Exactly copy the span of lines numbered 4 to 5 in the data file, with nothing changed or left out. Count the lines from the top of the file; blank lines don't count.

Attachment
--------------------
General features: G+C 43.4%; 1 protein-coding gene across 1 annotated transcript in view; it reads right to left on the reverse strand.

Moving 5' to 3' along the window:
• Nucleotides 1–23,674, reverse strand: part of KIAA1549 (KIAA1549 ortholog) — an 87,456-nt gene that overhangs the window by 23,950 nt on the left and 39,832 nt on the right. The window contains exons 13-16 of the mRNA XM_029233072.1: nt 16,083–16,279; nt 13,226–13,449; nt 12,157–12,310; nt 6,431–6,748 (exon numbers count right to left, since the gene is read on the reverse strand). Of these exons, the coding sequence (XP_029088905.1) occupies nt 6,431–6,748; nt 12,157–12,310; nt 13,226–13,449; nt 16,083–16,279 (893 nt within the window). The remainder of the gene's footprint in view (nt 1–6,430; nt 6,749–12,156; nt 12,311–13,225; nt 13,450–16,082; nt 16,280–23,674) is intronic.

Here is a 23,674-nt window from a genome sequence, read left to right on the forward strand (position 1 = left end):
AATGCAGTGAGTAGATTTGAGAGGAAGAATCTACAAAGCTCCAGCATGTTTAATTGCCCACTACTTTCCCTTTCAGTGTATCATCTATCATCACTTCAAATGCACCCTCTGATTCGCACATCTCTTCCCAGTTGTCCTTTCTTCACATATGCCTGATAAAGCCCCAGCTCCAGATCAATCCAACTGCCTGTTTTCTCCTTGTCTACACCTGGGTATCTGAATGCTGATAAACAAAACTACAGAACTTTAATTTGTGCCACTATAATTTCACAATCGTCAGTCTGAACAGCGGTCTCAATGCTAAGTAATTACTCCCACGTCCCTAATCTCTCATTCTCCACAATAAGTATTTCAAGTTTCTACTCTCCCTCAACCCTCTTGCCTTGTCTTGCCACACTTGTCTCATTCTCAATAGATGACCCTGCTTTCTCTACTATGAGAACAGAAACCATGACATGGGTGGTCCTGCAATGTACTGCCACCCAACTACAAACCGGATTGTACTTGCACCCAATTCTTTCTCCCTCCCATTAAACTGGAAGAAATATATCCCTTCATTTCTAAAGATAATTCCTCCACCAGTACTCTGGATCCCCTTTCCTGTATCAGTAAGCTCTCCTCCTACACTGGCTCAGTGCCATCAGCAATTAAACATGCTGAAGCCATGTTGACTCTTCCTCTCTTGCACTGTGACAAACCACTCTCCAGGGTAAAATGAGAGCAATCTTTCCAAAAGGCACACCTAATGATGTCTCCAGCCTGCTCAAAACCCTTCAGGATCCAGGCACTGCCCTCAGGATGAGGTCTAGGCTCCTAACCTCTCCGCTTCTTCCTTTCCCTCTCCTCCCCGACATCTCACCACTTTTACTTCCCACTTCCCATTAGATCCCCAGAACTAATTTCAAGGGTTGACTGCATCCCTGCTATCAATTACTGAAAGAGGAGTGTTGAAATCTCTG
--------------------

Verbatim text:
Here is a 23,674-nt window from a genome sequence, read left to right on the forward strand (position 1 = left end):
AATGCAGTGAGTAGATTTGAGAGGAAGAATCTACAAAGCTCCAGCATGTTTAATTGCCCACTACTTTCCCTTTCAGTGTATCATCTATCATCACTTCAAATGCACCCTCTGATTCGCACATCTCTTCCCAGTTGTCCTTTCTTCACATATGCCTGATAAAGCCCCAGCTCCAGATCAATCCAACTGCCTGTTTTCTCCTTGTCTACACCTGGGTATCTGAATGCTGATAAACAAAACTACAGAACTTTAATTTGTGCCACTATAATTTCACAATCGTCAGTCTGAACAGCGGTCTCAATGCTAAGTAATTACTCCCACGTCCCTAATCTCTCATTCTCCACAATAAGTATTTCAAGTTTCTACTCTCCCTCAACCCTCTTGCCTTGTCTTGCCACACTTGTCTCATTCTCAATAGATGACCCTGCTTTCTCTACTATGAGAACAGAAACCATGACATGGGTGGTCCTGCAATGTACTGCCACCCAACTACAAACCGGATTGTACTTGCACCCAATTCTTTCTCCCTCCCATTAAACTGGAAGAAATATATCCCTTCATTTCTAAAGATAATTCCTCCACCAGTACTCTGGATCCCCTTTCCTGTATCAGTAAGCTCTCCTCCTACACTGGCTCAGTGCCATCAGCAATTAAACATGCTGAAGCCATGTTGACTCTTCCTCTCTTGCACTGTGACAAACCACTCTCCAGGGTAAAATGAGAGCAATCTTTCCAAAAGGCACACCTAATGATGTCTCCAGCCTGCTCAAAACCCTTCAGGATCCAGGCACTGCCCTCAGGATGAGGTCTAGGCTCCTAACCTCTCCGCTTCTTCCTTTCCCTCTCCTCCCCGACATCTCACCACTTTTACTTCCCACTTCCCATTAGATCCCCAGAACTAATTTCAAGGGTTGACTGCATCCCTGCTATCAATTACTGAAAGAGGAGTGTTGAAATCTCTG